Day 3 or 2, depending on how I look at it. For some reason we went to a theater and saw the new Bond film yesterday. Good movie. Rest of the day was spent trying to get to a bank to withdraw enough money from my account to get a bike. Needed 350 to pay Dom, our designated bike guy. Ended up just hitting an ATM like 5 times and tucking the money into my boot like a paranoid shrew.

Now I have a bike.

From my limited understanding of motorcycles, it seems to be in solid condition. Having trouble with the battery, there might be some sort of drain as the electric start rarely works. Kickstarting isn’t that bad and I didn’t even need the choke this morning, probably because it’s so damned hot outside. The hostel lets me store the bike, which is nice because most people have to pay to park in these massive public parking lots that everyone is fighting to get into and you have to wait for a spot to open up in. Nightmare. 

Road it around today, trying to find a gas station. Failed, and am currently trying to build the courage up to try again. Wasn’t hard or even scary to ride it. Only stalled it once, luckily on a smaller road, but it makes me worry a bit about it happening somewhere a little more iffy. Waiting for it to become fun to ride, which I know it will once I get more comfortable on it or perhaps just leave the city. Going to be a different story once it’s got the ten pound bag on the back of it. I packed lighter than I ever have before but I still wish I had packed even lighter-er.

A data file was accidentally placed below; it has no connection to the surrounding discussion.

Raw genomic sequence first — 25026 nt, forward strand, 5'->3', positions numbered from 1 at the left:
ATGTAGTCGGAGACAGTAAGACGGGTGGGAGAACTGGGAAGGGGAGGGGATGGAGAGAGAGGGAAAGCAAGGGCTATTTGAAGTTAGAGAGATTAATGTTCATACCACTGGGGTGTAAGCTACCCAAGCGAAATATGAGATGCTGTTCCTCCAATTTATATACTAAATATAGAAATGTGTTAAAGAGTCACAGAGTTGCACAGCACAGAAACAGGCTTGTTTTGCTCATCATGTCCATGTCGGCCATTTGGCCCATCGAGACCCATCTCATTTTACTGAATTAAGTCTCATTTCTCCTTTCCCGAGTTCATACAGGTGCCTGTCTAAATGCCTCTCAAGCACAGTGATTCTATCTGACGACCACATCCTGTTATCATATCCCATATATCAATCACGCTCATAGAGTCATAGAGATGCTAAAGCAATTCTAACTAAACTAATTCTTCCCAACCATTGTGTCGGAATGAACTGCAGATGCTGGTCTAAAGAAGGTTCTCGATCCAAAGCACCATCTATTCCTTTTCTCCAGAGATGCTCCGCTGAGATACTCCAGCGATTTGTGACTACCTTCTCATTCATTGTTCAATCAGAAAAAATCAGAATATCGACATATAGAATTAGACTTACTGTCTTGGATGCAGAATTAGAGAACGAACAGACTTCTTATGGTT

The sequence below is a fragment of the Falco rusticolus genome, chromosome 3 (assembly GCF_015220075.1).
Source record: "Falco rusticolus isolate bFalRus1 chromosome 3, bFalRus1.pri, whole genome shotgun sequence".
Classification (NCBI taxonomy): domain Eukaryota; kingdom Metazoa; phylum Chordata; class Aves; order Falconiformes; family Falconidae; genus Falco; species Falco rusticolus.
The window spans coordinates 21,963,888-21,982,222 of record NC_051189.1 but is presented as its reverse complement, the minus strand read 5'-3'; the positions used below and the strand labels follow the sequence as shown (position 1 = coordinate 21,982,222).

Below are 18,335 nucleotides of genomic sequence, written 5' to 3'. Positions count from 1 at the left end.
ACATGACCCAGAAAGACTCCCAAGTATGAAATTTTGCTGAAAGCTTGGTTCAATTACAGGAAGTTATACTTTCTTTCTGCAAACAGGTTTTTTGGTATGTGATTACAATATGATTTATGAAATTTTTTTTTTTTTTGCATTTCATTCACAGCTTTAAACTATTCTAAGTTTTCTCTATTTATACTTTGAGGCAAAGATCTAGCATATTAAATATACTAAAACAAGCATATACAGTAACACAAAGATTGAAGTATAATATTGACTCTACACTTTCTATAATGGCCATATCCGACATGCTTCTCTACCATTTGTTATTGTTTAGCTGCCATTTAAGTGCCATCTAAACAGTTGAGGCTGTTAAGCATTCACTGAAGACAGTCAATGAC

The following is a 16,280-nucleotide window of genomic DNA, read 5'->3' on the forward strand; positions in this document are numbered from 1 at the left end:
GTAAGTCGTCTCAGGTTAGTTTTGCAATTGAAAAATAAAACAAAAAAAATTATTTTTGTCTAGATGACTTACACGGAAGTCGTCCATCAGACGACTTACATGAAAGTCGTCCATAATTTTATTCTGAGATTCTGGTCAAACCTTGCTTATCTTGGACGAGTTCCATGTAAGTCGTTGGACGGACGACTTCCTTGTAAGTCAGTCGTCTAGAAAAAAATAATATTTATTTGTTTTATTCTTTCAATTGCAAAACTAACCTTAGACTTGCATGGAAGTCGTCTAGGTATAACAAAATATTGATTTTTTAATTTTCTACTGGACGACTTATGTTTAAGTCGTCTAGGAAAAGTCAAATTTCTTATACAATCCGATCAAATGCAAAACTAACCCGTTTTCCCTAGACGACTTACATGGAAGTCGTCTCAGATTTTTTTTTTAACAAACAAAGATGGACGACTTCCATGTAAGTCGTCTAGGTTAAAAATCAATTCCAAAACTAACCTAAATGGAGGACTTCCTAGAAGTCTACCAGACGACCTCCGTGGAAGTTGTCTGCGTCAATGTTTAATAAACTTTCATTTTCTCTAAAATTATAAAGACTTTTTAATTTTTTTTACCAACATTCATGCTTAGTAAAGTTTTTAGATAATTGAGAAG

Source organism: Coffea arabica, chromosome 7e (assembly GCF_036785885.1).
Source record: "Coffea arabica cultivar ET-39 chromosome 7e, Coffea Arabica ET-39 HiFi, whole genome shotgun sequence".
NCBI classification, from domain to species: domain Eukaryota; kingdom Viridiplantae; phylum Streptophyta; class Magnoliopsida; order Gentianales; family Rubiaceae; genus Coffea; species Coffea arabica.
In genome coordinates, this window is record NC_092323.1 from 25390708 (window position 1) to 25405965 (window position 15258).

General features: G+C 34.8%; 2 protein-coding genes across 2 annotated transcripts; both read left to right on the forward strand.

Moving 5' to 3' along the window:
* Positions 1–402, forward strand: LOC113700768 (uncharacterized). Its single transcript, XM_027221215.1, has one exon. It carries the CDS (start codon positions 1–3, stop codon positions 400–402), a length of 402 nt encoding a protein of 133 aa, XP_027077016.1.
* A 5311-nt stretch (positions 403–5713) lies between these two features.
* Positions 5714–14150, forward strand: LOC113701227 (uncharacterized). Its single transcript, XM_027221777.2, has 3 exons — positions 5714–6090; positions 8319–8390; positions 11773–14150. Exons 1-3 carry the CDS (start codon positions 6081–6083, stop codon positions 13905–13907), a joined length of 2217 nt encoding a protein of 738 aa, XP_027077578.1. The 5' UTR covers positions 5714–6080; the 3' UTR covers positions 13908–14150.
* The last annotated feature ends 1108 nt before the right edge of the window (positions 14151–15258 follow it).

Went out for drinks last night, the street we’re on is lined with little restaurant bar things with kiddy tables and kiddy chairs set up. Met some locals when one of the proprietors of a nearby restaurant screamed at me for stepping foot on her stoop. Locals said she was a bad lady and we got to talking. Learned a lot. Most everyone lives with their entire families, works for their families, etc. Nothing is free here and there’s no health insurance, welfare, or backup plans. It’s dog eat dog. You can’t declare bankruptcy or apply for food stamps, if you run out of money that’s it. So they live together and pool their funds and if one of the family gets sick, everyone helps pay for it. Profit margins are thin.

I asked out of the Hostel girls why they didn’t raise the prices a bit. They could get away with it, I pay 8 bucks a night and would happily pay 10 or even 15. She said no, the other hostels would undercut. So why not organize? All the hostels are in the same district. No, we don’t do that. Why aren’t there insurance companies? Unsure. 

The country’s changed a lot in the last ten years alone. It’s exploding. I wish I had seen it sooner. I wonder what it will be like in five years.